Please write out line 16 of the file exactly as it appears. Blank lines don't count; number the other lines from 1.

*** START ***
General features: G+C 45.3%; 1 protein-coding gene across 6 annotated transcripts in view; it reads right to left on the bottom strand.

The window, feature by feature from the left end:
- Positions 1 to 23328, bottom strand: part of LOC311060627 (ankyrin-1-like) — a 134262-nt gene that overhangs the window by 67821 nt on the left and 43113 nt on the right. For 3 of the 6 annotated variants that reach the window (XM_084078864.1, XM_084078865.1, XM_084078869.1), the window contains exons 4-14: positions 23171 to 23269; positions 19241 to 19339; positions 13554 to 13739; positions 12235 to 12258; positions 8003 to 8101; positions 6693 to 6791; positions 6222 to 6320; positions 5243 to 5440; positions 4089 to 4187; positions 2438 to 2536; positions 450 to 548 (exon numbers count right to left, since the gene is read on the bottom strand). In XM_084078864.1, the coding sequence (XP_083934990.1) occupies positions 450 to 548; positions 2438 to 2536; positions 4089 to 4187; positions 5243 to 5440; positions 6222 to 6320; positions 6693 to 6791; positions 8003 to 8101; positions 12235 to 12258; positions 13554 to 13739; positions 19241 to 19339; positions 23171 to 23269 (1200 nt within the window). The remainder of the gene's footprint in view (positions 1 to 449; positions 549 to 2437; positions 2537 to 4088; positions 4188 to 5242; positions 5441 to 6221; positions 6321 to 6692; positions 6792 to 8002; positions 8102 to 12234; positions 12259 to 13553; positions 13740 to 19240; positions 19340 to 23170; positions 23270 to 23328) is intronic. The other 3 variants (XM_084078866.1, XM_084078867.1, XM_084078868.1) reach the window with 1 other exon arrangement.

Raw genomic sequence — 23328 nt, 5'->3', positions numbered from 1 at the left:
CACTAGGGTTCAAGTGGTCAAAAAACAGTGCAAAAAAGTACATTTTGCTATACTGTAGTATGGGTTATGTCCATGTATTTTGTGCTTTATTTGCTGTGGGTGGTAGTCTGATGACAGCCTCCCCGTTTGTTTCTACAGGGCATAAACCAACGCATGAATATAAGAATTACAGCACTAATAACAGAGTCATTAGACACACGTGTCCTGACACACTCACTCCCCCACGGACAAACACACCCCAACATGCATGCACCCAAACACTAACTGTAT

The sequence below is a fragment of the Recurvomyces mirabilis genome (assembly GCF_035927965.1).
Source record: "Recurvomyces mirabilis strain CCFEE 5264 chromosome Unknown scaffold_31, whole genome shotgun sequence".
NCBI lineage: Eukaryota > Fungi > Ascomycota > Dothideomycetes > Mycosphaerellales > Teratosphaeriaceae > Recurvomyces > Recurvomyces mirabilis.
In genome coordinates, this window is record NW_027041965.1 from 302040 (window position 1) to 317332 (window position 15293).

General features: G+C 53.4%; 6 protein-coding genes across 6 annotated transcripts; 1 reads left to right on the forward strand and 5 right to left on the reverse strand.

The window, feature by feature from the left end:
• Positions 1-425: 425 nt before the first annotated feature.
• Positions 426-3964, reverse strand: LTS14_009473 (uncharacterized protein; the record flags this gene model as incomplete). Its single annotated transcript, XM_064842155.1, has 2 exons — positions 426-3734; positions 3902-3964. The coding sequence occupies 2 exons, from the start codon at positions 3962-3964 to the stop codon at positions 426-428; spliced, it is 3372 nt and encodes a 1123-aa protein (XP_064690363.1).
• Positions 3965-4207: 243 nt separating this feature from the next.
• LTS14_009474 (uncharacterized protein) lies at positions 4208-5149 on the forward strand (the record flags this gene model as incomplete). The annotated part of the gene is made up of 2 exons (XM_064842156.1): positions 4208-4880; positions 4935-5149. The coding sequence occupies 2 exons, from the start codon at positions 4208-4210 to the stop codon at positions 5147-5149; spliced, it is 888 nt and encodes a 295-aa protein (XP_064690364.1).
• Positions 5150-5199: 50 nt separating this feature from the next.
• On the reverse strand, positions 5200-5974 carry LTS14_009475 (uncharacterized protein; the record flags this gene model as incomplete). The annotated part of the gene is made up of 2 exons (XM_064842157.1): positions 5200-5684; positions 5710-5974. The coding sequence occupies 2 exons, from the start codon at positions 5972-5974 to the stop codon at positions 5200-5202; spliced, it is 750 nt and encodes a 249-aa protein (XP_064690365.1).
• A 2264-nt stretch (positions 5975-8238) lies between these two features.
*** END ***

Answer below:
• Positions 5150-5199: 50 nt separating this feature from the next.